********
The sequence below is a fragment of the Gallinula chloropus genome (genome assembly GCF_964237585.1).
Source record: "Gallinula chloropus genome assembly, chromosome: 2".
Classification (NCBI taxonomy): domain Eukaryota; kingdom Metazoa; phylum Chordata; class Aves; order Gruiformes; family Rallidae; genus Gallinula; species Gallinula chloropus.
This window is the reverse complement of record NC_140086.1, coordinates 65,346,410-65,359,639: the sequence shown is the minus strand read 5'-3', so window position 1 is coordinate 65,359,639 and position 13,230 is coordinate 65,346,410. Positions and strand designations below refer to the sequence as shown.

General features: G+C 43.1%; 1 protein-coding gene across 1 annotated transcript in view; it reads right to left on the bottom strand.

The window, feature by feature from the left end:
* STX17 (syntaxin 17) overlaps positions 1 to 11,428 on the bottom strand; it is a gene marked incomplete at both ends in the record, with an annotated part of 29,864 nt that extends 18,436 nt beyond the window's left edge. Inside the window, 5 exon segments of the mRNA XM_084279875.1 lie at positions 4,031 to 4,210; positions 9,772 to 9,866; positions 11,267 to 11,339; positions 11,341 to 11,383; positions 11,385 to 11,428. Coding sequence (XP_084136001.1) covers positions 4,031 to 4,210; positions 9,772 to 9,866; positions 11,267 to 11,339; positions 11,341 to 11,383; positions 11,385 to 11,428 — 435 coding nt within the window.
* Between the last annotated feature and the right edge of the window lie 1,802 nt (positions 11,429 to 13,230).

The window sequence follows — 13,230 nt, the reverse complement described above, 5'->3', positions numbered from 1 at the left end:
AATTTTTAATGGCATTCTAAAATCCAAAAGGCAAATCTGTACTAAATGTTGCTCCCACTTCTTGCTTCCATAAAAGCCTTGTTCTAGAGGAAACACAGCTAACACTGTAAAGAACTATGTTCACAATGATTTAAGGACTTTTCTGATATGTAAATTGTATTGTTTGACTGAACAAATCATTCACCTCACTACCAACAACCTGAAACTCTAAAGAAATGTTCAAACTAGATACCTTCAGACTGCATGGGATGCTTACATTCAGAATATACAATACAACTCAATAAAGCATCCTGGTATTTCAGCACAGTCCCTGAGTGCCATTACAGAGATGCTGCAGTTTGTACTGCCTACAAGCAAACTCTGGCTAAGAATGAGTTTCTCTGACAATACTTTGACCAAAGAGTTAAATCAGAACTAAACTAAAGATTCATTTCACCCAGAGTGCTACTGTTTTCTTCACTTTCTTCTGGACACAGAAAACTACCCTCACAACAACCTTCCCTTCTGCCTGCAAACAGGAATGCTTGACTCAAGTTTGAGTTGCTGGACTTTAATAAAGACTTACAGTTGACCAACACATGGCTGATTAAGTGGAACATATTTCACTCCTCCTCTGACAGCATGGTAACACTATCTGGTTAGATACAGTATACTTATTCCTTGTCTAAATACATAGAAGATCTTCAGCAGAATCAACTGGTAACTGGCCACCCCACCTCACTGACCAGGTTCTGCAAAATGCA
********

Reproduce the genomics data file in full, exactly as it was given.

The sequence below is a fragment of the Gallinula chloropus genome (genome assembly GCF_964237585.1).
Source record: "Gallinula chloropus genome assembly, chromosome: 2".
Classification (NCBI taxonomy): domain Eukaryota; kingdom Metazoa; phylum Chordata; class Aves; order Gruiformes; family Rallidae; genus Gallinula; species Gallinula chloropus.
This window is the reverse complement of record NC_140086.1, coordinates 65,346,410-65,359,639: the sequence shown is the minus strand read 5'-3', so window position 1 is coordinate 65,359,639 and position 13,230 is coordinate 65,346,410. Positions and strand designations below refer to the sequence as shown.

General features: G+C 43.1%; 1 protein-coding gene across 1 annotated transcript in view; it reads right to left on the bottom strand.

The window, feature by feature from the left end:
* STX17 (syntaxin 17) overlaps positions 1 to 11,428 on the bottom strand; it is a gene marked incomplete at both ends in the record, with an annotated part of 29,864 nt that extends 18,436 nt beyond the window's left edge. Inside the window, 5 exon segments of the mRNA XM_084279875.1 lie at positions 4,031 to 4,210; positions 9,772 to 9,866; positions 11,267 to 11,339; positions 11,341 to 11,383; positions 11,385 to 11,428. Coding sequence (XP_084136001.1) covers positions 4,031 to 4,210; positions 9,772 to 9,866; positions 11,267 to 11,339; positions 11,341 to 11,383; positions 11,385 to 11,428 — 435 coding nt within the window.
* Between the last annotated feature and the right edge of the window lie 1,802 nt (positions 11,429 to 13,230).

The window sequence follows — 13,230 nt, the reverse complement described above, 5'->3', positions numbered from 1 at the left end:
AATTTTTAATGGCATTCTAAAATCCAAAAGGCAAATCTGTACTAAATGTTGCTCCCACTTCTTGCTTCCATAAAAGCCTTGTTCTAGAGGAAACACAGCTAACACTGTAAAGAACTATGTTCACAATGATTTAAGGACTTTTCTGATATGTAAATTGTATTGTTTGACTGAACAAATCATTCACCTCACTACCAACAACCTGAAACTCTAAAGAAATGTTCAAACTAGATACCTTCAGACTGCATGGGATGCTTACATTCAGAATATACAATACAACTCAATAAAGCATCCTGGTATTTCAGCACAGTCCCTGAGTGCCATTACAGAGATGCTGCAGTTTGTACTGCCTACAAGCAAACTCTGGCTAAGAATGAGTTTCTCTGACAATACTTTGACCAAAGAGTTAAATCAGAACTAAACTAAAGATTCATTTCACCCAGAGTGCTACTGTTTTCTTCACTTTCTTCTGGACACAGAAAACTACCCTCACAACAACCTTCCCTTCTGCCTGCAAACAGGAATGCTTGACTCAAGTTTGAGTTGCTGGACTTTAATAAAGACTTACAGTTGACCAACACATGGCTGATTAAGTGGAACATATTTCACTCCTCCTCTGACAGCATGGTAACACTATCTGGTTAGATACAGTATACTTATTCCTTGTCTAAATACATAGAAGATCTTCAGCAGAATCAACTGGTAACTGGCCACCCCACCTCACTGACCAGGTTCTGCAAAATGCA